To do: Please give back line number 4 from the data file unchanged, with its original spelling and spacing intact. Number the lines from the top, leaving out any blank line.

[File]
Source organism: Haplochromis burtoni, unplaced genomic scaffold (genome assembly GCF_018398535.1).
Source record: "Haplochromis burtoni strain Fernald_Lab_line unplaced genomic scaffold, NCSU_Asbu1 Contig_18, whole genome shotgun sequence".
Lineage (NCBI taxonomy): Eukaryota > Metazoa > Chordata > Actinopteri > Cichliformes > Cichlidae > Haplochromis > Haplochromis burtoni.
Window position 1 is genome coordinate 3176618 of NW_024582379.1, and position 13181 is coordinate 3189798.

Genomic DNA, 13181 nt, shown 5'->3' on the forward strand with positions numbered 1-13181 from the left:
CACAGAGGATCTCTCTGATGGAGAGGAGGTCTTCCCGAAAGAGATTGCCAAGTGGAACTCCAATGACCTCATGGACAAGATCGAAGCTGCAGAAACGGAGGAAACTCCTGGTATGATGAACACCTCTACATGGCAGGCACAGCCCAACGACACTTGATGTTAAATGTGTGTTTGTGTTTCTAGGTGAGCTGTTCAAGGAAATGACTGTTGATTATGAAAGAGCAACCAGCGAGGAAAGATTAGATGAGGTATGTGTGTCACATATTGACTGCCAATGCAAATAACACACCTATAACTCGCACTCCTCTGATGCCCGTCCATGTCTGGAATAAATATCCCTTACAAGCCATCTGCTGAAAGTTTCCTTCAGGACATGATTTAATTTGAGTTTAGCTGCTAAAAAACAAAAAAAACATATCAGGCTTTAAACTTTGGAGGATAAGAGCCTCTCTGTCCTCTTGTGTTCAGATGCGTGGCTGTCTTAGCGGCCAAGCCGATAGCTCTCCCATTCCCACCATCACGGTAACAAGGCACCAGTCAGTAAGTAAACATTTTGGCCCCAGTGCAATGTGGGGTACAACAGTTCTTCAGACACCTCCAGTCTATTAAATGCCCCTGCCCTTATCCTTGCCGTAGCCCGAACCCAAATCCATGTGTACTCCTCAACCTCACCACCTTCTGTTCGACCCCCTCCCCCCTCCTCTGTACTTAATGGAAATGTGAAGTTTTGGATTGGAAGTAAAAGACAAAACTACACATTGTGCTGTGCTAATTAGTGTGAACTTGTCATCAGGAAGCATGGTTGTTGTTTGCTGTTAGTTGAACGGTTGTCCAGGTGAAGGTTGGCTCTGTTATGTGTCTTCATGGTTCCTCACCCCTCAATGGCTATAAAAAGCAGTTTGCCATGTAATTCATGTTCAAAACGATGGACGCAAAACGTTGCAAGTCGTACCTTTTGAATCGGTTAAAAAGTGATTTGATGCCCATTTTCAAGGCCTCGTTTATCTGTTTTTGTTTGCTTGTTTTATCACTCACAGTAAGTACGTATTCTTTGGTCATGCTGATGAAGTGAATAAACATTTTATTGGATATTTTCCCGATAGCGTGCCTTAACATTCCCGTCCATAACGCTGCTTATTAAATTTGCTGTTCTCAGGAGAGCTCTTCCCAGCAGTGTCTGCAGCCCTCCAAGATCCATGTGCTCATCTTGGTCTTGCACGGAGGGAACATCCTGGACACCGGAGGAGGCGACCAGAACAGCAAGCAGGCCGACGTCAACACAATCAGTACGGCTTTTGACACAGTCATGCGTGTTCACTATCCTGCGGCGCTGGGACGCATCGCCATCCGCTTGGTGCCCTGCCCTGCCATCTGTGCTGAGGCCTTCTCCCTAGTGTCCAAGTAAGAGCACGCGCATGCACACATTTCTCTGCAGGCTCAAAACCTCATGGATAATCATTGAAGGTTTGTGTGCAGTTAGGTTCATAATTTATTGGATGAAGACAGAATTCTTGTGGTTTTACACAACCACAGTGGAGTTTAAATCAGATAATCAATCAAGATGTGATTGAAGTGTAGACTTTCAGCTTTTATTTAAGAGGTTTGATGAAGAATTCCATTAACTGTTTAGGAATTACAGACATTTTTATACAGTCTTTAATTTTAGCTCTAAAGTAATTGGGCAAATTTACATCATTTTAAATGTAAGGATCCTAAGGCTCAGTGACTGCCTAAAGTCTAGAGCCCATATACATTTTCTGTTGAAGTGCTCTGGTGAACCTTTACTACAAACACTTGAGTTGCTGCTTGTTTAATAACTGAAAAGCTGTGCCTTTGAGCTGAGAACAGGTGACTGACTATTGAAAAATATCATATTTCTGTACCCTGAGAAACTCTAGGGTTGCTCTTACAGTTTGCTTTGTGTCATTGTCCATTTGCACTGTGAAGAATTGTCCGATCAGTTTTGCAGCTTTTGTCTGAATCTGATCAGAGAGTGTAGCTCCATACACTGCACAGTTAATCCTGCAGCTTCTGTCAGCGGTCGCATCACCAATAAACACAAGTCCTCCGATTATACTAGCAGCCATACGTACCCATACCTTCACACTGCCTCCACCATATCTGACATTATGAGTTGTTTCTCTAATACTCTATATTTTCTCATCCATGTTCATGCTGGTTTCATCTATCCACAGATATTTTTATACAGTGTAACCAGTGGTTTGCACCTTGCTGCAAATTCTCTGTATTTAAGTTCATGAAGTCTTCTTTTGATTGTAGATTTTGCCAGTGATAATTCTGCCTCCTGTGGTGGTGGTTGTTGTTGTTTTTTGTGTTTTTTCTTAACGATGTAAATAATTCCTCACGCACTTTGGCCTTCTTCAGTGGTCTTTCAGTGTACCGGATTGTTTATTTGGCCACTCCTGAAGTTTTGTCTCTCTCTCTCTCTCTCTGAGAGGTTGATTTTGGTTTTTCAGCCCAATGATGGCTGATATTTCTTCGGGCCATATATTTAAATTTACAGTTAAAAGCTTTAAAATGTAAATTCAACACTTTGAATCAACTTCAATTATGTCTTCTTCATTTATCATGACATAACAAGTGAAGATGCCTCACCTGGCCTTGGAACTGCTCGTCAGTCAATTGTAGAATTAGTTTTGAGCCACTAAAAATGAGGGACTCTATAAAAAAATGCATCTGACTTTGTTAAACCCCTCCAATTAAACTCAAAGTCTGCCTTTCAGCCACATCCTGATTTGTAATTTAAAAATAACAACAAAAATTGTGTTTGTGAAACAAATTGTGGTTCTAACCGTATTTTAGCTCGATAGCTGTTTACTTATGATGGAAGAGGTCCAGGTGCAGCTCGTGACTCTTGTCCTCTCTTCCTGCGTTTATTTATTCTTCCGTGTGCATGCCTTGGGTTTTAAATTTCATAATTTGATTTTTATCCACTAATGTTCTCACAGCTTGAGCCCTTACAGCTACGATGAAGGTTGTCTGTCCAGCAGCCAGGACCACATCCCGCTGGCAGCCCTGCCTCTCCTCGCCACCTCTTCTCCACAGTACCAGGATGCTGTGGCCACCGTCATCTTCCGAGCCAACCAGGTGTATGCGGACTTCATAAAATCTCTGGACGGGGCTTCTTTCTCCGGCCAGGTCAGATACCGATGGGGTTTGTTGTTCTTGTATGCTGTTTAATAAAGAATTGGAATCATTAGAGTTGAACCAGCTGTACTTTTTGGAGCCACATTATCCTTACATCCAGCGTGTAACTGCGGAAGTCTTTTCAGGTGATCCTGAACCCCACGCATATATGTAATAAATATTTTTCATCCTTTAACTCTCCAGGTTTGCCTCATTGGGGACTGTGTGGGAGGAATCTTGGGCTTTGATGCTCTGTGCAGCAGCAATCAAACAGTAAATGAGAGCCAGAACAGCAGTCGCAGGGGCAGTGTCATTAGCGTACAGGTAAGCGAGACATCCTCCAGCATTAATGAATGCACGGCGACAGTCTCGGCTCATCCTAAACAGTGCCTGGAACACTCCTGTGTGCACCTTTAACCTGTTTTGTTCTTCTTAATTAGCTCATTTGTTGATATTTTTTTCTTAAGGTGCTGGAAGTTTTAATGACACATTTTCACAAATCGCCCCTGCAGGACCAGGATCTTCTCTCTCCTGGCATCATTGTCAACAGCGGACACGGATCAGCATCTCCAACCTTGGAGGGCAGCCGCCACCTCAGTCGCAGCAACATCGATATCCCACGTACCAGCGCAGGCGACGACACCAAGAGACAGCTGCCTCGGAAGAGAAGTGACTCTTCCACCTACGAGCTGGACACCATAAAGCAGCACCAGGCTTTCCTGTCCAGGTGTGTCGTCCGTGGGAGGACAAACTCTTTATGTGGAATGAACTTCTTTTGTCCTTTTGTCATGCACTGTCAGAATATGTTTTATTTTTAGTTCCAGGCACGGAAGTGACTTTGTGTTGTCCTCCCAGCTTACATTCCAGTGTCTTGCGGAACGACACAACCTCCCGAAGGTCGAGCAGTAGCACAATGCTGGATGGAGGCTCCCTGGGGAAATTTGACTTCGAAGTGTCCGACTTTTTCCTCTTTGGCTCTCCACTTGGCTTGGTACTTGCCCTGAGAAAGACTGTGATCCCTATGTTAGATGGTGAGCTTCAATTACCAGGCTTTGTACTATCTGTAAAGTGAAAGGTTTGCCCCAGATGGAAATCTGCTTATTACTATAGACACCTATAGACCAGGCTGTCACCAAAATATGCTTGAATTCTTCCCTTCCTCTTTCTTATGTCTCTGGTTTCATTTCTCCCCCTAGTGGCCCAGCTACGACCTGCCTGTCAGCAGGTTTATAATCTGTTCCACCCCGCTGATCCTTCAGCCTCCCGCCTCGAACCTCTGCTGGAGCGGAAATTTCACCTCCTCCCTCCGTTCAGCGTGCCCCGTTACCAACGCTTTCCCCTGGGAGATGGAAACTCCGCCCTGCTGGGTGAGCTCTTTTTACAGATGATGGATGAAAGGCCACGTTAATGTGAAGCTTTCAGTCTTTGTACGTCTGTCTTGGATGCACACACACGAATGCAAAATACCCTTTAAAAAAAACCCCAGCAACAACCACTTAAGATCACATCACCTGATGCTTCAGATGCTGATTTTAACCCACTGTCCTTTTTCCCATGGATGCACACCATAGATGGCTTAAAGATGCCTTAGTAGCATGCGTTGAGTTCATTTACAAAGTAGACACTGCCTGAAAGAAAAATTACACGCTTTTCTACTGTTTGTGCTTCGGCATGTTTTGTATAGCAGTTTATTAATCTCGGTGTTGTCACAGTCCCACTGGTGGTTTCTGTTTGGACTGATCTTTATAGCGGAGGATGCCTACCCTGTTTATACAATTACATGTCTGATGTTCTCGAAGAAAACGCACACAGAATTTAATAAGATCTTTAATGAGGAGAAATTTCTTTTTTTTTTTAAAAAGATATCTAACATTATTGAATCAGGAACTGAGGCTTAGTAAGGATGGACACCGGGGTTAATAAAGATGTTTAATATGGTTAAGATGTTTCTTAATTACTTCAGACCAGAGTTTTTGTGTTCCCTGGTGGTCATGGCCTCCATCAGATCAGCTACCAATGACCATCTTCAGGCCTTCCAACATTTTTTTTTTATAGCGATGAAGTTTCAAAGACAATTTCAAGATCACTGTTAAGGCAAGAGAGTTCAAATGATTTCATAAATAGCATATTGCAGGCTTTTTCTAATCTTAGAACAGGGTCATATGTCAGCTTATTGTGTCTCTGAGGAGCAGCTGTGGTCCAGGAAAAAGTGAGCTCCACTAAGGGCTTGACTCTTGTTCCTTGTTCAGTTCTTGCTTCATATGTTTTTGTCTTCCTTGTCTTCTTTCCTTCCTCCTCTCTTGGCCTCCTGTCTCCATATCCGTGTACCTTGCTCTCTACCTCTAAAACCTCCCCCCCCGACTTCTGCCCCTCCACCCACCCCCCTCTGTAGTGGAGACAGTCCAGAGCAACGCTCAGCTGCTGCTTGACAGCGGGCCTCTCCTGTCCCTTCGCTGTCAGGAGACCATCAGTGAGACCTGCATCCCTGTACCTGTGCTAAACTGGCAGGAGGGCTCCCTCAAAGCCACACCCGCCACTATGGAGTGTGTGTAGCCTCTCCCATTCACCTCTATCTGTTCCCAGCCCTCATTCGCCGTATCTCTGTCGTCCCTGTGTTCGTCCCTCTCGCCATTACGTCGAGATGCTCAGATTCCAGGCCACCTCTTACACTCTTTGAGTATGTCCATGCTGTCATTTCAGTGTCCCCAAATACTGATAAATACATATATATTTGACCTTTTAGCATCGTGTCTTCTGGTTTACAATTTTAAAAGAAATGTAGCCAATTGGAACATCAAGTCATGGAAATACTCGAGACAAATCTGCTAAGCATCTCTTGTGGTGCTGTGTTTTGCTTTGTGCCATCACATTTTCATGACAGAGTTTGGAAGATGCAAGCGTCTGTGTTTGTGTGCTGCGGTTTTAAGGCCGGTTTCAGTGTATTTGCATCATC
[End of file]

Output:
Window position 1 is genome coordinate 3176618 of NW_024582379.1, and position 13181 is coordinate 3189798.